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Glenlogie

or: Bonnie Jeannie o' Bethelnie

arr. Dick Gaughan

Music sequenced © by Ron Clarke / 03.2000
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  • (Trad)

    There were four and twenty nobles rade through Banchory Fair
    And bonnie Glenlogie was the floo'er o' them there

    There were four and twenty maidens dined in the Queen's ha' (ha'- (arch.) house)
    Bonnie Jeannie o' Bethelnie was the floo'er o' them a'

    Bonnie Jeannie at a window sae fine and sae fair
    She has fancied Glenlogie abune a' that were there

    She spier't at his footman wha rade by his side
    For his name and his surname an' whaur he did bide

    He bides at Glenlogie when he is ta hame
    He is of the fine Gordons, and George is his name

    She wrote him a letter for tae tell him her mind
    Oh my love is laid upon you, now will you prove in kind

    He turned him aroond lichtly as dae Gordons a'
    Oh I'm sorry my young lady but I'm promised awa'

    Glenlogie, Glenlogie, Glenlogie, cried she
    If I getna Glenlogie I surely shall dee

    Oh haud yer tongue, dochter, an' greet nae sae sair
    An' I'll get ye Glenfindlay, his faither's ain (ane?) heir

    Haud yer tongue, faither, and say nae tae me
    If I getna Glenlogie I ken I shall dee

    Now her faither's ain minister was a man o' great skill
    An' he's written tae Glenlogie, the cause o' her ill

    Pale and wan was she when Glenlogie cam in
    Ah but red and rosy grew she when Glenlogie won ben (won ben - came through)

    And up spake her faither wi' a tear in his e'e
    Ah ye're welcome Glenlogie, ye're welcome tae me

    For it's turn ye Bonnie Jeannie, turn ye tae your side
    For I will be your bridegroom gin you'll be my bride

    (as sung by Dick Gaughan)

Susannes Folksong-Notizen

  • [?:] Very popular ballad, refers to Jean, daughter of the Laird of Bethelnie in Aberdeenshire, Baron Meldrum. She was a favourite of the Queen, and was staying at the Queen's House of Fetternear when she met Sir George Gordon of Bethelnie [sic!] whom she married at the age of 15. (???)

  • [1978:] The words of this version are a mixture of the version sung by John Strachan on the record in the Folk Songs of Britain series, Vol. 5 (12T161) and that in Greig's Folk-Song of the North-East. (Notes Dick Gaughan, 'Gaughan')

  • [1979:] The 'gay', the 'gey', the 'great' and the 'noble' Gordons, one of the principal families of the North-East, have enough in their history to provide themes for four-score ballads. As it is, their name resounds through such famous songs as Baron o' Brackley, Geordie and Willie Macintosh, and in many versions of Glenlogie it is the family name of both the hero and the heroine. [...] Although the text illustrates very well the ballad maker's habit of "thinking in balances, antitheses, appositions and parallelisms", and although it can be shown to be made up largely of a sequence of commonplaces, this ballad has as strongly marked a personal identity as any; young Glenlogie who "turns about lichtly, as Gordons dae a'", and Jeannie who gets her father's chaplain to write her love letter for her, are flesh and blood characters, realised with a quite amazing economy. (Hamish Henderson, notes 'The Muckle Sangs', Scottish Tradition vol. 5)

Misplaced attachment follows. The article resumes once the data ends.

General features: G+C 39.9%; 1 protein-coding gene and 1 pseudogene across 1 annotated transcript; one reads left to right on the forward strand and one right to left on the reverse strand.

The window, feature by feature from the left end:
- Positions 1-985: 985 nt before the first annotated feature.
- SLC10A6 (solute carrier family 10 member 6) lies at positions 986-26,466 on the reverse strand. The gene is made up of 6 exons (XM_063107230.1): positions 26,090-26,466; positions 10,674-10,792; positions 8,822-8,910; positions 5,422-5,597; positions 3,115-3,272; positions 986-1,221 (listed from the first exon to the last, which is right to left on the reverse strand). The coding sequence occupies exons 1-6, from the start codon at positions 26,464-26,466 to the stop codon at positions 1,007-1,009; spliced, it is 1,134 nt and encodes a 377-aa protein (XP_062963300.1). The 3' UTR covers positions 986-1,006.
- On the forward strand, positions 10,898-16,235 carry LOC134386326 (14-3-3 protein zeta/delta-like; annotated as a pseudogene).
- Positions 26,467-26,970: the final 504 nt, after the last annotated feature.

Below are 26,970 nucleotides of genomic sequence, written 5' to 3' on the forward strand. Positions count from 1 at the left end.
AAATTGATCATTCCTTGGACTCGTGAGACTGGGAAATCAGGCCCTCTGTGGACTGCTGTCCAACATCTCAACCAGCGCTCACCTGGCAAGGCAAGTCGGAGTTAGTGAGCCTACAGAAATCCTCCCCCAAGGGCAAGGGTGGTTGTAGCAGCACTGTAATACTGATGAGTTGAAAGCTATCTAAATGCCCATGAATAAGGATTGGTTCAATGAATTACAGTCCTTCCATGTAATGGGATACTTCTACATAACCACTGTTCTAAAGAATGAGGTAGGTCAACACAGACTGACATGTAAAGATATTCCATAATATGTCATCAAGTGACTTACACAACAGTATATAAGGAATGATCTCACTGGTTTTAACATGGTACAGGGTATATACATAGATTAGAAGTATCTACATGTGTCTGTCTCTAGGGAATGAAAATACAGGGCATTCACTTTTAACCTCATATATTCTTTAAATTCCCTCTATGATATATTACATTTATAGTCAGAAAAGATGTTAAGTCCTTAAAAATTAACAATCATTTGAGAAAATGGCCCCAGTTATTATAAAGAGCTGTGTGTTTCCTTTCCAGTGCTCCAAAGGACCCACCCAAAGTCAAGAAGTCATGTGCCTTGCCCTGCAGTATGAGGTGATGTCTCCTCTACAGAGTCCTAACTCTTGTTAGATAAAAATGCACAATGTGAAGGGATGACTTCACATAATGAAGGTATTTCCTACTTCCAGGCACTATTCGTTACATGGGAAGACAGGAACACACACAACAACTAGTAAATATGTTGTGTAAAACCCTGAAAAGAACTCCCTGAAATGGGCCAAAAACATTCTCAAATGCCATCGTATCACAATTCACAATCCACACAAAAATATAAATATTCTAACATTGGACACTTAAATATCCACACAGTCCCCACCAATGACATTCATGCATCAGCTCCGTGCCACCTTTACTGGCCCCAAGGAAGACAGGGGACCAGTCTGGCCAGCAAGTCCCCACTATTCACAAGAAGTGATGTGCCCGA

• [1993:] Bethelnie lies north west of Oldmeldrum, Aberdeenshire. (Ian Benzie, notes Old Blind Dogs, 'Close to the Bone')

  • [1997:] This version is pretty much that as sung by John Strachan. I added the second part of the tune. Although having a two-strain melody removes it from the classic ballad form, and in effect doubles the length of the verses, I felt it helped with adding a slight increase in pace at the crucial parts of the story. I didn't use it at the beginning because an essential element of the ballad form is the slightly hypnotic effect of a repetitive short and simple AB melody which sets the mood for the tale to follow. I saved the extra bit of the tune for the first real event in the story, the arrival of Jeannie and her setting her sights on Glenlogie. (Dick Gaughan)

Quelle: Scotland

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Henry
 Sammlung : Susanne Kalweit (Kiel)
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10.02.2000, aktualisiert am 22.10.2003